• The adoption of the latest technologies will improve the electrical grid and enhance the harmony of the electricity system, especially after the deployment of multiple types of renewable energy sources, i.e. solar PV, which soon will become widespread in many buildings and facilities in Kuwait.

Scientific studies presented at the conference showed that the experiences of many countries including from the EU, suggest that connecting renewable energy sources with the electrical grid requires identifying suitable locations which respond in effective manner to the weather conditions. The energy dynamics in grid lines may be affected negatively or even lead to power outage if these considerations are not considered.

  • During the sessions and the discussions carried out, it was evident that the EU has a lot of experience, best practices and lessons learnt on Smart Grids to share with Kuwait partners and the GCC. Smart Grids is a key priority of the EU energy strategy. The EU aims to replace at least 80% of electricity meters with smart meters by 2020 wherever it is cost-effective to do so. This smart metering and smart grids rollout can reduce emissions in the EU by up to 9% and annual household energy consumption by similar amounts.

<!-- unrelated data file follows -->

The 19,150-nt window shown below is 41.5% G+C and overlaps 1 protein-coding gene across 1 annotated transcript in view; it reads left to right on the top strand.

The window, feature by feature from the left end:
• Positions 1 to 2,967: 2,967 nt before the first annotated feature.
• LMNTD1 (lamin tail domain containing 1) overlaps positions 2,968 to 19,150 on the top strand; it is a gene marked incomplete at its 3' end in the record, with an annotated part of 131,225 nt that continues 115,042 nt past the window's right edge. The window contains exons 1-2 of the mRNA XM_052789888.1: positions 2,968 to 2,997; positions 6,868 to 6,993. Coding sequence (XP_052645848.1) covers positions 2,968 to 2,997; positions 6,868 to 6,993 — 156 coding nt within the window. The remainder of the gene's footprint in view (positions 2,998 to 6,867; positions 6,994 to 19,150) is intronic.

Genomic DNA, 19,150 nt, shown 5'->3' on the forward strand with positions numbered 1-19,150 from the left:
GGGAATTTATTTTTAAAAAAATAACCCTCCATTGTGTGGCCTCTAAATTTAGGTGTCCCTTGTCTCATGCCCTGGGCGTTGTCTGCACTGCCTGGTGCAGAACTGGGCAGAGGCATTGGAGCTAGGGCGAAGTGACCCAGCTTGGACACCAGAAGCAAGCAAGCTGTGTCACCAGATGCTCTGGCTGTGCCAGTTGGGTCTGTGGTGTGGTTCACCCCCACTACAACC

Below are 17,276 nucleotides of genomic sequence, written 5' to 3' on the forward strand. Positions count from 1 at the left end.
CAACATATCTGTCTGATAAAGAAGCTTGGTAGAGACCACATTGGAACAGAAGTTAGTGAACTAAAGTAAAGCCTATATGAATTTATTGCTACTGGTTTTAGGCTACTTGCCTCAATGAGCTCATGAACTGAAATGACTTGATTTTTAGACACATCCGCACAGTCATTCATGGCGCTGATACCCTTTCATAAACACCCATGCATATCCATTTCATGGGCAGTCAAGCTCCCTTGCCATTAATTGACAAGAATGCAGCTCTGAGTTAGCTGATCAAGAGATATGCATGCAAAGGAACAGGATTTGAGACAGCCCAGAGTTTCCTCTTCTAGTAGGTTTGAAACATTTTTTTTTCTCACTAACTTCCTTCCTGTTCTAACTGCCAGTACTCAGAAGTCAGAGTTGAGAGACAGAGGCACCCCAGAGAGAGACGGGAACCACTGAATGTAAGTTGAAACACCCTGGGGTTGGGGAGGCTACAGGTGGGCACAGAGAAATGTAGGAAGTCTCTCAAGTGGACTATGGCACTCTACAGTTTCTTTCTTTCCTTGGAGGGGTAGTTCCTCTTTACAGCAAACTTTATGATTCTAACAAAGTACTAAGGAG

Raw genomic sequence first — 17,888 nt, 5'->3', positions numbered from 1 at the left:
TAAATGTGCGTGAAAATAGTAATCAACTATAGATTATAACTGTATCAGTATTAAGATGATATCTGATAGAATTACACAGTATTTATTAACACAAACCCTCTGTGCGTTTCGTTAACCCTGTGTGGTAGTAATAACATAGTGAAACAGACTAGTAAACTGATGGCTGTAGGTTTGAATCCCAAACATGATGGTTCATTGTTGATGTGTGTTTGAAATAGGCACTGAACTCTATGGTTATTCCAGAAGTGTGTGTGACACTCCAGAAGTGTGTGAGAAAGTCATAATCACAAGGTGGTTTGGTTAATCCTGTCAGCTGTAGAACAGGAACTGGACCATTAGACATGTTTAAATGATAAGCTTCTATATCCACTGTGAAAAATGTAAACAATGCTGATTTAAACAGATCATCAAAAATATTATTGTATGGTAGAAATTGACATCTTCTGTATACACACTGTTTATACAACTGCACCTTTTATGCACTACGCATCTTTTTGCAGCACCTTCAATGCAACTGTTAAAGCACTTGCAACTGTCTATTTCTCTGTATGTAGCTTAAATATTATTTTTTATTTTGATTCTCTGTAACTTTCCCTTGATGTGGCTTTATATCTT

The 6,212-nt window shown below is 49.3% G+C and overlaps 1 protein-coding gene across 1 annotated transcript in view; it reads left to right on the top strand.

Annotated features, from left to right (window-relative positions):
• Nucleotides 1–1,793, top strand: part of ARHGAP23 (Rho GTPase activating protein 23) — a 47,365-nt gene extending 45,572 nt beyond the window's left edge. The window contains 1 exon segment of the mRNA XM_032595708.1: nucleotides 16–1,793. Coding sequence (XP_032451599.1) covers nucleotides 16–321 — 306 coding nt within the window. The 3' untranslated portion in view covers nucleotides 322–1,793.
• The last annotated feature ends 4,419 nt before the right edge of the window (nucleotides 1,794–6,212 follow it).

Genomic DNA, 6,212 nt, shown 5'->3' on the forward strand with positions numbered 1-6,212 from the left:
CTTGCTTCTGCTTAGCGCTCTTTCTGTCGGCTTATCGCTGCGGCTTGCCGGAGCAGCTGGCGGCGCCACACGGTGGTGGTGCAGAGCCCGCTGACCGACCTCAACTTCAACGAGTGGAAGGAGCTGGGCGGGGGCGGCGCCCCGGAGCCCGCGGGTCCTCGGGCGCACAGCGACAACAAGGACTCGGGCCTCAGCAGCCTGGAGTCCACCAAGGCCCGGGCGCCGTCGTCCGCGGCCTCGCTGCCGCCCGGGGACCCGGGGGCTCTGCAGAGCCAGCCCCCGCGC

The European Commission has set-up since 2009 a Smart Grids Task Force to advise on issues relating to smart grid deployment and development. Their work shape the EU smart grids policy and regulatory frameworks focusing on the areas of: Smart grid standards; Regulatory recommendations for privacy, data protection and cyber-security in the smart grid environment; Regulatory recommendations for smart grid deployment; Smart grid infrastructure deployment; Implementation of smart grid industrial policy.

  • The presented studies at the conference stated that smart meters are a pivot of the modern electricity system—a substantial step taken by the Ministry of Electricity and Water. It also showed that smart meters are easy victims for cyber attacks because of its commercialized design. In fact, hackers caused the outage of electricity in 25,000 houses and institutions in less than 28 seconds via smart meters in Colorado. In addition, studies showed that the GCC region is an open field regarding cyber assault, which may cause future disasters in case of a lack of attention in specialized network protection. Needless to say, the country experience is limited to overcome smart meters risks and to address these risks properly.